52. Perhaps the most prominent of Wales's sporting
venues is the Millennium Stadium, described by one commentator
as "Wales's own Sydney Opera House" after the recent
League Cup final between Liverpool and Birmingham City.
However, there are a many world-class sports facilities in Wales
including Canolfan Tryweryn, the national white water canoe centre;
the national competitive sailing centre at Pwllheli; the Celtic
Manor Resort, which is seeking to host the Ryder Cup; Glamorgan
County Cricket Club's ground, which has hosted one-day internationals
and the Welsh Institute of Sport. The Wales National Swimming
Pool in Swansea is due to be completed in March 2002.
53. Sport is important to promoting Wales in the
world for several reasons. It is a big business in its own rightfans
spend millions each year on tickets, merchandising and subscription
television servicesand hosting major sporting events creates
economic spin-offs for local businesses as a result of the influx
of people attending the event. Sport is important in raising Wales's
national profile since, in sports such as rugby and football,
Wales competes as a nation in its own right, rather than under
the Great Britain or UK banner. We note the particular success
of Welsh athletes in the Great Britain team at the 2000 Paralympics,
which has undoubtedly helped to raise Wales's profile abroad.
The First Minister described sport as "the origin of devolution
in the UK," arguing that, if the home nations of the UK had
not continued to play football against each other, Scotland and
Wales might have been "absorbed into a great English mass
Sport is also important as a marketing springboard for tourismThe
Sports Council for Wales is currently working with the WTB on
the development of a sports tourism strategy.
54. UK Sport was established by Royal Charter in
1996 and became fully operational on 1 January 1997. It is responsible
for fostering, supporting and encouraging the development of sport
and physical recreation and the achievement of excellence in the
UK and the provision of sporting facilities at the UK level. It
takes the lead among the sports councils in all aspects requiring
strategic planning administration, coordination or representation
for the benefit of the UK as a whole, identifying sporting policies
that should have a UKwide application and areas of unnecessary
duplication, overlap and waste in the way sport is administered
in the UK.
In particular, it is responsible for coordinating bids for major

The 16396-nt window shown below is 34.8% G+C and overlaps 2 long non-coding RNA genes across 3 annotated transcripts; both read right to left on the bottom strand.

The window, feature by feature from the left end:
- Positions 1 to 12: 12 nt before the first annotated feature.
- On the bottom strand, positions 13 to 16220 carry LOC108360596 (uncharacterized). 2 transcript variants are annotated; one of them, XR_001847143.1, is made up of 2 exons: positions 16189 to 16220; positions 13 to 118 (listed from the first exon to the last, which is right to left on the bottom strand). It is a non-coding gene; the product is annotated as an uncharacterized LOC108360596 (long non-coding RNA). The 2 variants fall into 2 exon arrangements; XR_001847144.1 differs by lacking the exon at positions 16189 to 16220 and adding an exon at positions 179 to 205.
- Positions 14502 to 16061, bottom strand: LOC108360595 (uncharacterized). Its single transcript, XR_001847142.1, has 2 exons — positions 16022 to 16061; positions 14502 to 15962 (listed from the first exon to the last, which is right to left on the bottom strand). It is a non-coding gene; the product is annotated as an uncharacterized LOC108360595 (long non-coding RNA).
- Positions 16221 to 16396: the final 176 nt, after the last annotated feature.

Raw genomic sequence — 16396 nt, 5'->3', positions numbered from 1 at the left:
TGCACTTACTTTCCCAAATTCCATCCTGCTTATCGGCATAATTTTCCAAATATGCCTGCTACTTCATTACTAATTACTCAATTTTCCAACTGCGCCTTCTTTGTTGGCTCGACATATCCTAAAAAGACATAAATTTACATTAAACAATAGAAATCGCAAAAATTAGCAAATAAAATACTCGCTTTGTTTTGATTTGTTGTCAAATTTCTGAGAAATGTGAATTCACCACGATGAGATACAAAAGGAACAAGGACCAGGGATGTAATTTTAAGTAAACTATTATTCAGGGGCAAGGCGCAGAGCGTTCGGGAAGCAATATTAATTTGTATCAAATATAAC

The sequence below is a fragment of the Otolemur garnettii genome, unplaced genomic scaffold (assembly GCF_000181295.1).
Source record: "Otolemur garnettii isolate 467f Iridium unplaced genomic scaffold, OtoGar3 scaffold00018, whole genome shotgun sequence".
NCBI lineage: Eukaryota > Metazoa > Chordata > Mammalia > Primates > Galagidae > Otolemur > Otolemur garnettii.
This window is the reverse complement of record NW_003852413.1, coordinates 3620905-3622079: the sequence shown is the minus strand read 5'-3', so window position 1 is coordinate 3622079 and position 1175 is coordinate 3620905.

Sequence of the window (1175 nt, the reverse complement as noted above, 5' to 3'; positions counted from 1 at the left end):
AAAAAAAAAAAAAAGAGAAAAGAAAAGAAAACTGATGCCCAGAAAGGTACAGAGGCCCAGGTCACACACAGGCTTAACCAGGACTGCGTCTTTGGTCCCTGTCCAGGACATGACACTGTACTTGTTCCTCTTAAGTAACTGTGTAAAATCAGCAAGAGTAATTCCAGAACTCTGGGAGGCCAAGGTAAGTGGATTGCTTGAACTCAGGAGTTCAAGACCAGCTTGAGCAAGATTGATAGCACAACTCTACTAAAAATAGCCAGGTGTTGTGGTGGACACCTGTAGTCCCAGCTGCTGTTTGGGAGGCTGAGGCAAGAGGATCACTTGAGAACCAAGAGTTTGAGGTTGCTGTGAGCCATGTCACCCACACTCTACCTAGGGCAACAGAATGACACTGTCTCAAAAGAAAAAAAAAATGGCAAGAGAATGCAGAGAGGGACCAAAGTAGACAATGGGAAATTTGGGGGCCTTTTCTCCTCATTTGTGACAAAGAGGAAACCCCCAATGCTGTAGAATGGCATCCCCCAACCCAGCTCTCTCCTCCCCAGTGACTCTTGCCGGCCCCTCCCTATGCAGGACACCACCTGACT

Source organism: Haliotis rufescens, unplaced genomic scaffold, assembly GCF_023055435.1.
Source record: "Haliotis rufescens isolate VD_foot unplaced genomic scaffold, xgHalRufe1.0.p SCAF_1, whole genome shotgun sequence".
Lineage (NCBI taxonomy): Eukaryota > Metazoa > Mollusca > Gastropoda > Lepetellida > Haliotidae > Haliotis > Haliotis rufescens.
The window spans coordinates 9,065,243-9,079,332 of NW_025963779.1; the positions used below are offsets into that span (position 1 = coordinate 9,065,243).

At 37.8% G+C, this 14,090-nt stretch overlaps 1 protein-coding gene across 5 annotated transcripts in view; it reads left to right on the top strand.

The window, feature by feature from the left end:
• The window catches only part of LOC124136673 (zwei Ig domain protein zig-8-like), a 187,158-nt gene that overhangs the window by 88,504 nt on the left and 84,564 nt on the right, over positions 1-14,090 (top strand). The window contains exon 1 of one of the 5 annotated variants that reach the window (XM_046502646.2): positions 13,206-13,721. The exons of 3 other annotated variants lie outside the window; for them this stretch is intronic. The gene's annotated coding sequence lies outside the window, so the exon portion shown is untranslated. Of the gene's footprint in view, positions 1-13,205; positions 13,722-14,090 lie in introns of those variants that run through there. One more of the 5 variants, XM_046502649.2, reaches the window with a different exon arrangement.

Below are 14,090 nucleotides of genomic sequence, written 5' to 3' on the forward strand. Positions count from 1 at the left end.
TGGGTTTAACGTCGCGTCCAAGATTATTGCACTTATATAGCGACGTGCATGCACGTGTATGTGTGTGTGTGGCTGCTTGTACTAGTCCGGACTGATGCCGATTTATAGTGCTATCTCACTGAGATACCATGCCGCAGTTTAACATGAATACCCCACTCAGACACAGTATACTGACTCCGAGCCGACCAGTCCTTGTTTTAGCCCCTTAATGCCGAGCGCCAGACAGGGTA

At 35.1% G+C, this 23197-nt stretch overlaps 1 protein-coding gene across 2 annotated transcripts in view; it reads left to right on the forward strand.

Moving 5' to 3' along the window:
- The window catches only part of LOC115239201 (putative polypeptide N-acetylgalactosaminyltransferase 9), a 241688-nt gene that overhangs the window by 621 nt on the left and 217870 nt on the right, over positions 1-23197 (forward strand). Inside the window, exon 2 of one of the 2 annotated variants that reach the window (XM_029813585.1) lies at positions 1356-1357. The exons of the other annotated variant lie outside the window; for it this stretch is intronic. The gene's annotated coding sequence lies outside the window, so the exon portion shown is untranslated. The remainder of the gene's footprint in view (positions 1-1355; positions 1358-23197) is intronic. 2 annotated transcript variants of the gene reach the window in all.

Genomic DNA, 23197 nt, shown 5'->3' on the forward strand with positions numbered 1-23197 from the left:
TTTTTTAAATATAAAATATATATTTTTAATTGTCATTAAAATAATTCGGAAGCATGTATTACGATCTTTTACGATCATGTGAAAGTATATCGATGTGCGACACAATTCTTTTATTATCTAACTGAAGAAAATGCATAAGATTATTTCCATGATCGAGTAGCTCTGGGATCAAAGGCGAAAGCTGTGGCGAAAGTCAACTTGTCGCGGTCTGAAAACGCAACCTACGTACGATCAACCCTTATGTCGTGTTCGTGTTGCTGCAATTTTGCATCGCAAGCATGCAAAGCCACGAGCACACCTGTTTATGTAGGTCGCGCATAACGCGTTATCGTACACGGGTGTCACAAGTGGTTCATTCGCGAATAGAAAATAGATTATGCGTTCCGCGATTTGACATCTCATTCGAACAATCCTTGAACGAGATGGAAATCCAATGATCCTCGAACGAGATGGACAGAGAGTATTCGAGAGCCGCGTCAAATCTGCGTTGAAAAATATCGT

international sporting events from different parts of the UK and
for attracting such events to the UK.
55. The Sports Council for Wales (SCW) is an Assembly-sponsored
public body established by Royal Charter. Its role is to develop
sport in Wales by increasing the numbers of people participating
in sportparticularly children and young people and
raising standards of excellence and performance in Welsh sport.
It receives funding from the National Assembly and from the National
56. The Sports Council for Wales told us that UK
bodies appear to be struggling to clarify whether their role is
to promote the UK or Great Britain as a single entity or to promote
the four home nations.
We detected some of the same confusion with DCMS officials when
we asked about the Department's role in promoting the rival Welsh
and Scottish bids for the Ryder Cup.
They have since confirmed that the Department has taken no part
in promoting the bids from any of the three UK destinations, although
they would lend the appropriate promotional and diplomatic support
to a winning bid.
57. Under the present system, UK Sport's role is
to offer advice and support to sporting governing bodies which
wish to bid for major international events. It was established
to act as a centre of expertise at the disposal of bids from across
the UK, to provide a greater element of coordination than was
possible through the four home country sports councils and to
provide resources which were unlikely to be available to the smaller
countries. It is difficult to say whether and to what extent the
present arrangements work to Wales's advantage. One option would
be a fully centralised system in which bids to host sporting events
from different parts of the UK had to compete with each other
to be accepted as the official UK bid before receiving full backing
from the Government and UK Sport. This is what happens with sports
such as athletics, where there is a single UK governing body (UK
Athletics) which has decided on the National Indoor Arena in Birmingham
as the UK bid for the 2003 World Championships.
Another would be a free-for-all in which the national associations
were able to bid against each other freely, along with foreign
countries. This is essentially what is happening with the Ryder
On the strength of the evidence we have taken we would not
propose any changes to the present arrangements for coordinating
bids for international sporting events from different parts of
the UK. It appears that, while there is a sensible level of coordination,
Welsh sporting bodies cannot be prevented from bidding where they
believe it is in their interests to do so.